Assuming we are speaking of the United States government and economy, three ways in which the government plays a role in the economy are in its expenditures, its tax policies, and its adjustment of the interest rate.
Government expenditure is a significant percentage of the Gross Domestic Product (GDP.) Calculations vary, but it was reported as between about 35% and 41% for 2014. If the government ceases to spend money, the economy will slow down substantially, enough for the United States to enter a recession or even a depression. Among other expenditures, government builds interstate highways, maintains a military force, hires thousands of employees, must buy office supplies, and pays for light, heat, and water. So, government spending is a major force driving the economy. To the degree it spends less or spends more, it has a significant impact on the economy.
Government tax policy has great consequences for the American economy. What tax deductions and credits exist have a powerful influence on our behavior. One example of this is the deductions one gets for mortgage interest and property taxes. Without these deductions, fewer Americans would purchase homes, leading to a slowdown in the housing market. This leaves people like plumbers, electricians, and carpenters without work. There is a large multiplier effect, since those plumbers, electricians, and carpenters cannot buy new clothes, new cars, or new computers. All of this reduction in consumer spending would slow down the economy.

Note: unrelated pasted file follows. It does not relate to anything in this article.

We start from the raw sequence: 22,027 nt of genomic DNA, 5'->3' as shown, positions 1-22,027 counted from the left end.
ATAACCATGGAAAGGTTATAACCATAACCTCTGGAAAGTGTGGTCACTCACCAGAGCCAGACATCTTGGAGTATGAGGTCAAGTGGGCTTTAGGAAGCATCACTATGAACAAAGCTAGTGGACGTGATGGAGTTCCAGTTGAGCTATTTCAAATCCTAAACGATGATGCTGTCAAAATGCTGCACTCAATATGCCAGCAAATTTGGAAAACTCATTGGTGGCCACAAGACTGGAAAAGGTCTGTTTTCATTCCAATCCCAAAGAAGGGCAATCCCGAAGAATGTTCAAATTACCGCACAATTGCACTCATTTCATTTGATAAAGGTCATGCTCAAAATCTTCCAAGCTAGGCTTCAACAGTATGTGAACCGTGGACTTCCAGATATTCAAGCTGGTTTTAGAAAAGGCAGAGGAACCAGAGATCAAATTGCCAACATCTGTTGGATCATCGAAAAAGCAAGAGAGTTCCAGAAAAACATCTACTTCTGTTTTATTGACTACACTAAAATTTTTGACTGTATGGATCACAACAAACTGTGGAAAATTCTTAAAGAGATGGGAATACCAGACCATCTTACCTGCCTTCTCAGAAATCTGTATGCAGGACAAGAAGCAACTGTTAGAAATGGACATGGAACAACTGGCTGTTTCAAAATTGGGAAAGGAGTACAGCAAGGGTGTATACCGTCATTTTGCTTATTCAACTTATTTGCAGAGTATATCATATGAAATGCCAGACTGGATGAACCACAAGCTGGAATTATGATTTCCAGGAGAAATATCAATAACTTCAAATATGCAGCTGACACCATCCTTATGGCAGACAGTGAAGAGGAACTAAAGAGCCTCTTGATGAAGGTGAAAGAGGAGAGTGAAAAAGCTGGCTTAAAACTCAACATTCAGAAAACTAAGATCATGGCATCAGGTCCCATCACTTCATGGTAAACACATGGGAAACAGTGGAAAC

The Federal Reserve sets the interest rate at which banks lend one another money. All other interest rates are pegged to this rate. Whether they raise or reduce the interest rate matters a great deal in the economy. Too high an interest rate causes inflation, and, while it makes lenders more motivated to lend money, a high interest rate takes more money out of the pockets of consumers, making them less inclined to borrow and spend. Too low an interest rate makes institutions disinclined to lend money because the rate of return is so low. The Federal Reserve is always on the alert to strike the right balance for present economic conditions between too high and too low for interest rates.
The first two examples are instances of what we call fiscal policy (government spending and taxation), while the third example is a form of monetary policy (controlling the supply of money and its interest rates). Each is quite important in the American economy.